Canada’s Security Agenda

Canada’s Security Agenda

Canada’s military is managing its role in Afghanistan against new security concerns in the Arctic, and is looking to increase its capacity in an age when other NATO countries are cutting back on spending, says Canadian Rear Admiral David Gardam.

May 31, 2012 1:55 pm (EST)

To help readers better understand the nuances of foreign policy, CFR staff writers and Consulting Editor Bernard Gwertzman conduct in-depth interviews with a wide range of international experts, as well as newsmakers.

With their shared border, strong trade relationship and participation in NATO, the United States and Canada have long had a close security relationship. As the two countries work to secure their borders, they need to ensure that trade isn’t hampered, says Canadian Rear Adm. David Gardam, who participated with the Canadian Navy in the 2012 U.S. Fleet Week, which commemorates the bicentennial of the War of 1812. Gardam says that the transition in Afghanistan, where Canada has committed "blood and treasure," is proceeding as expected. He notes that "per capita, Canada has lost more soldiers, sailors, and airmen than any other nation in that fight," and says that Canada will continue to help foster the conditions for a successful transition. Though Canada is in the midst of a major naval upgrade, Gardam--noting the increasing number of failed states, many of which are coastal--says Western navies are downsizing, which creates the need for greater coordination among countries for security.

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What are the greatest challenges to the U.S.-Canada security relationship?

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I would flip that around and say, "What are the greatest opportunities?" For me, the greatest opportunity we have is to continue to leverage the incredible trade relationship that we enjoy, which means that when it comes to things like security, we need to make sure we don’t thicken our borders, [that] we have the right level of perimeter security to permit us to have a seamless trade environment. That’s probably the greatest opportunity we have in the next ten to twenty years. Of course we are our nation’s two greatest trading partners.

The United States and Britain are looking to slash their defense budgets, but Canada’s defense budget is growing. What’s going on in your defense sector, and what does it mean for international commitments, particularly with NATO?

Canada’s defense budget over the last seven years has grown each year. Canada has what is called a "Canada First" defense strategy, a strategy that was initially announced in 2008 and will be doing a reset in 2012. [It] articulates Canada’s roles and mandates as a military and aligns our defense spending to achieve those goals.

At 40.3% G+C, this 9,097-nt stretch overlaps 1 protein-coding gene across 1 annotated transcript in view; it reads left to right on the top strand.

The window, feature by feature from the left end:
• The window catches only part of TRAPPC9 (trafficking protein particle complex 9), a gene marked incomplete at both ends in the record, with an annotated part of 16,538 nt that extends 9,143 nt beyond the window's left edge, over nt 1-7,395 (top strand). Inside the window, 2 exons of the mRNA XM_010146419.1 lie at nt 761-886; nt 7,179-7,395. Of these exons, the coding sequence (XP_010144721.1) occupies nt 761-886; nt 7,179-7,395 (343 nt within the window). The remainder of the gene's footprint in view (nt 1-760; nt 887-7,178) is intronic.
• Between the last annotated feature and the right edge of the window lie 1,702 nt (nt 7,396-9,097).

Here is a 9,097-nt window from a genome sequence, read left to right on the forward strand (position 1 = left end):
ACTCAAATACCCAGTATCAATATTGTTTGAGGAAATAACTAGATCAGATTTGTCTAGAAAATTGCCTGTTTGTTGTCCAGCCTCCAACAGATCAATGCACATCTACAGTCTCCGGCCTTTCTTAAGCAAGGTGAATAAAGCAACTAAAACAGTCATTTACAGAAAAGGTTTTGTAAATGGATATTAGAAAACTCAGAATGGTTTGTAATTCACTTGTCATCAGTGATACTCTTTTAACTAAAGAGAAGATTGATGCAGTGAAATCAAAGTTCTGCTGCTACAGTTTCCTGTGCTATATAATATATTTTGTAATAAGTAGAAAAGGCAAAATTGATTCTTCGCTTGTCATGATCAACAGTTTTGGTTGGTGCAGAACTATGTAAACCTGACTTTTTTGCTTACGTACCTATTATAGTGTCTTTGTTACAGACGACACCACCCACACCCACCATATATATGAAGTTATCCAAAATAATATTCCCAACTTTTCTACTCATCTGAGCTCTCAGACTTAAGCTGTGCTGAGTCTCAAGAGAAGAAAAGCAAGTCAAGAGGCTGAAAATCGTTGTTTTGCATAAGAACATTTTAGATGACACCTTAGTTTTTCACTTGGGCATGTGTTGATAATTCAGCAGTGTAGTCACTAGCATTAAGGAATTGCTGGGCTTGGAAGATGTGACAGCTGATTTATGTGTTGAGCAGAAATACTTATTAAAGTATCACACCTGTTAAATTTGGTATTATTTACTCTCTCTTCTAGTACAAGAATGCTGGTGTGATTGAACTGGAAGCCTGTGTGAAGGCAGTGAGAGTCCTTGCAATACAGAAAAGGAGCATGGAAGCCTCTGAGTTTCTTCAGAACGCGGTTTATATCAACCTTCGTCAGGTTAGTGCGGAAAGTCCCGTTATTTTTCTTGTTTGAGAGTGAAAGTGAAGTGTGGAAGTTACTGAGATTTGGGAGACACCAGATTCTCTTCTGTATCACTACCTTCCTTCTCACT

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The navy is going through a rebirth over the next ten years. We will rebuild the Royal Canadian Navy, with the introduction of shore patrol ships, which will be primarily for use in the Arctic; joint support ships will replace old auxiliary oilers; [we will] refit our current frigate fleet, [introduce] the Victoria class submarine into operation capability, and launch fifteen new Canadian surface combatants. The air force is also looking at procuring the joint strike fighter and the army is in a process of rejuvenating much of its equipment, which was battle damaged in Afghanistan, and procuring new capabilities as well.

What it means from a NATO and defense perspective is that we are resetting our infrastructure and our capabilities to meet the challenges of the future. Canada first and foremost relies on its incredibly strong partnership with the United States. So it’s Canada first, it’s U.S. second, and it’s NATO when it makes sense.

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NATO has blossomed from the original thirteen [nations] to twenty-nine. NATO is an organization based on consensus. So getting a coalition force, a NATO force, to do some of the heavy lifting is difficult. So Canada often will work with the United States and other like-minded countries to do some of the heavy lifting that needs to be done. I don’t see that changing in the foreseeable future.

What is your take on the security issues discussed at the recent NATO summit, including the Afghanistan strategy?

First and foremost, there is an exit strategy that will now be implemented starting in 2013, where the expectation is that the Afghan National Army and police will start taking a clear leadership role and ownership of their own security domain. That, to me, is moving clearly in the right direction. The other piece that came out was the need to provide stable funding, so that we enable the Afghans to take their rightful place as the caretakers of their own security. That piece, NATO nations are all contributing. I think Canada has offered over $100 million over the next three years to permit that plan to be funded, and other NATO nations have been doing the same.